## Humidification Calculations Related To Atomizing Spray Nozzles

I had an application where a customer needed to have a room at 75% relative humidity (RH).  They produced a nylon backing for carpet, and they needed the high RH to reduce the “stickiness” in the gluing process.  Currently they were at 40% RH in a room that was measured at 40ft long by 20ft wide by 20ft high (12.2m long X 6.1m wide X 6.1m high).  They wondered if our Atomizing Nozzles could help him to increase the relative humidity in the room.  I decided to put on my engineering hat to calculate the amount of water that he would need to increase the humidity.

Relative humidity (RH) is the percentage of water vapor as compared to the saturation level at the same temperature.  So, at 100% RH, the ambient air is saturated and cannot hold any more water vapor. You can feel the difference in the Amazon versus Arizona at the same temperature.  With dryer conditions, water can be added to increase the relative humidity; like a humidifier.  With the EXAIR Atomizing Nozzles, we can break liquid water into very small droplets to help increase the humidification rate.  For the customer above, I will have to determine what size and how many Atomizing Nozzles are required.

Equation 1

H = V * ACH * (Wf – Wi) / (v * 7000)

Where:

H – mass flow rate of water, Lbs/hr

V – Volume of room, ft3

ACH – Air changes per hour

Wf – Final Water Content, Grains/lb of dry air

Wi – Initial Water Content, Grains/lb of dry air

v – Specific Volume of Air, ft3/lb

Conversion Constant – 7000 Grains/lb

The customer stated that the room was set to 68oF (20oC), and they used an air handling unit (AHU) that produced 1,600 cfm (44.5 M3/min) of air into the room.  From these factors, we can determine some of the variables above.  For the Air Changes per Hour (ACH), we can use Equation 2.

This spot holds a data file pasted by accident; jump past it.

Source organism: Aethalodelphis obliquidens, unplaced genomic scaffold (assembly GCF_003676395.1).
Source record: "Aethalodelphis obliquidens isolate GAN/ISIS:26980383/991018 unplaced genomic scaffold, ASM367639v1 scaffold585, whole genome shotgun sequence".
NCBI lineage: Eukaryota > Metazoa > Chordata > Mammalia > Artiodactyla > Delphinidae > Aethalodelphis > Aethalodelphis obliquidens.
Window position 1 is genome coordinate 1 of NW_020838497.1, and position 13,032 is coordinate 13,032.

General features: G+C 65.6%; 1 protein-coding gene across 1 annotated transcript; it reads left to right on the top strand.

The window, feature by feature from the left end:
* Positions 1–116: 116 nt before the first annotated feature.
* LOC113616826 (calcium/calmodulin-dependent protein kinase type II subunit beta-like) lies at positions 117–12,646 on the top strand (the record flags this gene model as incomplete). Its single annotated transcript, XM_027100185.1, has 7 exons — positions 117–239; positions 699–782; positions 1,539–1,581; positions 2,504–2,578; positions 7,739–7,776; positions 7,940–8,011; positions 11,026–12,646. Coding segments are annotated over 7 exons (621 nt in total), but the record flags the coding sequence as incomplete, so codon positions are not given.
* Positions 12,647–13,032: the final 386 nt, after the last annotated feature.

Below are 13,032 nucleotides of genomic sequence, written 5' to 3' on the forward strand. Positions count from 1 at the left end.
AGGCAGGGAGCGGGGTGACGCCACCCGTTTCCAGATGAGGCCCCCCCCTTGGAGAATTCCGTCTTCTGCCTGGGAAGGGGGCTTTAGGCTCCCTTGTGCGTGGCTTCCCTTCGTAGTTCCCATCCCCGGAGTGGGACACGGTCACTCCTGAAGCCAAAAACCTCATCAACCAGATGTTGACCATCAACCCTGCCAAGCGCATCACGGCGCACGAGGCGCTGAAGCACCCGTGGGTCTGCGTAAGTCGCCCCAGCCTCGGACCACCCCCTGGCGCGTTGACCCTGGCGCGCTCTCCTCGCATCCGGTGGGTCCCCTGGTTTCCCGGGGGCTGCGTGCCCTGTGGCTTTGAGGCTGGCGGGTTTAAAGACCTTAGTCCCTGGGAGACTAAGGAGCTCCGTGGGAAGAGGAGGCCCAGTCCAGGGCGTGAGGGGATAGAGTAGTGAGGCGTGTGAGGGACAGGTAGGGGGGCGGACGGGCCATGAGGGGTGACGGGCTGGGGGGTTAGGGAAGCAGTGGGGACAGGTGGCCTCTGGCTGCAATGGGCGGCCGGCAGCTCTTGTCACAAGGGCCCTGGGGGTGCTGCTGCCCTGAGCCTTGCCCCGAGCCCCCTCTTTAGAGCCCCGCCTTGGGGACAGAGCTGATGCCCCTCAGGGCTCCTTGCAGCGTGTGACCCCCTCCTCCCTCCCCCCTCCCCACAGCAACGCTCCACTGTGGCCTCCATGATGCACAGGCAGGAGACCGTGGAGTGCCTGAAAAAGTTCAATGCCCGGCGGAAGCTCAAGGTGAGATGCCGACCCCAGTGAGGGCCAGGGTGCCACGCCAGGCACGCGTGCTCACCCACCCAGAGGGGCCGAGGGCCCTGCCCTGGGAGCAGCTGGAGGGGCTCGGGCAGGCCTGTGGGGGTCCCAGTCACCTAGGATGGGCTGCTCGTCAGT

Equation 2

ACH = 60 * Q / V

Where:

ACH – Air changes per hour

Q – Volumetric flow rate, CFM

V – Volume of room, ft3

The volume of the room is V = 40ft X 20ft X 20ft = 16,000 ft3.  The volumetric flow rate by the AHU is 1,600 ft3/min.  From Equation 2,

ACH = 60 * (1600 ft3/min) / 16,000 ft3

ACH = 6/hr.

In determining the water content values, you can find a chart online to determine the amount of water vapor that is contained in the air at a specific temperature and RH.  At 68oF (20oC), I was able to find the following information:

Wi = 40.58 Grains/lb of dry air at 40% RH

Wf = 76.71 Grains/lb of dry air at 75% RH

v = 14.286 ft3/lb @ 68 deg. F, 1 atm

V = 16,000 ft3

If we plug in the numbers that we have into Equation 1, we can determine how much water that we will need to spray into the air to increase the RH from 40% to 75%.

H = V * ACH * (Wf – Wi) / (v * 7000)

H = 16,000 ft^3 * 6/hr * (76.71 – 40.58 Grains/lb) / (14.286 ft^3/lb * 7000 Grains/lb)

H = 34.68 lb/hr

With my prior line of work in room humidification, we know that there is a lead/lag time between measuring and humidifying.  This may seem complicated, but it is important to get a steady state condition for the Relative Humidity.  To help this customer, I recommend a cycle time of 15 second to turn on and wait 105 seconds to re-measure the RH.  This will help to not over-saturate the room.  As for the location of the Atomizing Nozzles, we want to be near the ceiling to get the most “air” time to vaporize.  We also have to be careful to not allow the water spray to hit any objects or each other as this will cause the water to condense.

To start, I suggested our model AT2010SS No Drip Internal Mix 360o Hollow Circular Pattern.  This type of nozzle helps to extend the settling time of the water droplets; the amount of time that the droplets are suspended in the air.  The orientation of the spray is outward in all direction to increase coverage.  With the No Drip option, it is controlled by the air pressure to open and close the liquid side for spraying.  When the compressed air is turned off, a valve will seal the liquid side to not allow any drips.  It also helps to eliminate the need for any liquid valves next to the Atomizing Nozzles.  When it comes to cycle spraying, the No Drip option works wonderful.

In taking into consideration the flow rate required during operation time, we can calculate the amount of liquid flow required for the Atomizing Nozzle in Equation 3.

Equation 3:

Flow rate: Q = H / (D * T * f)

Where: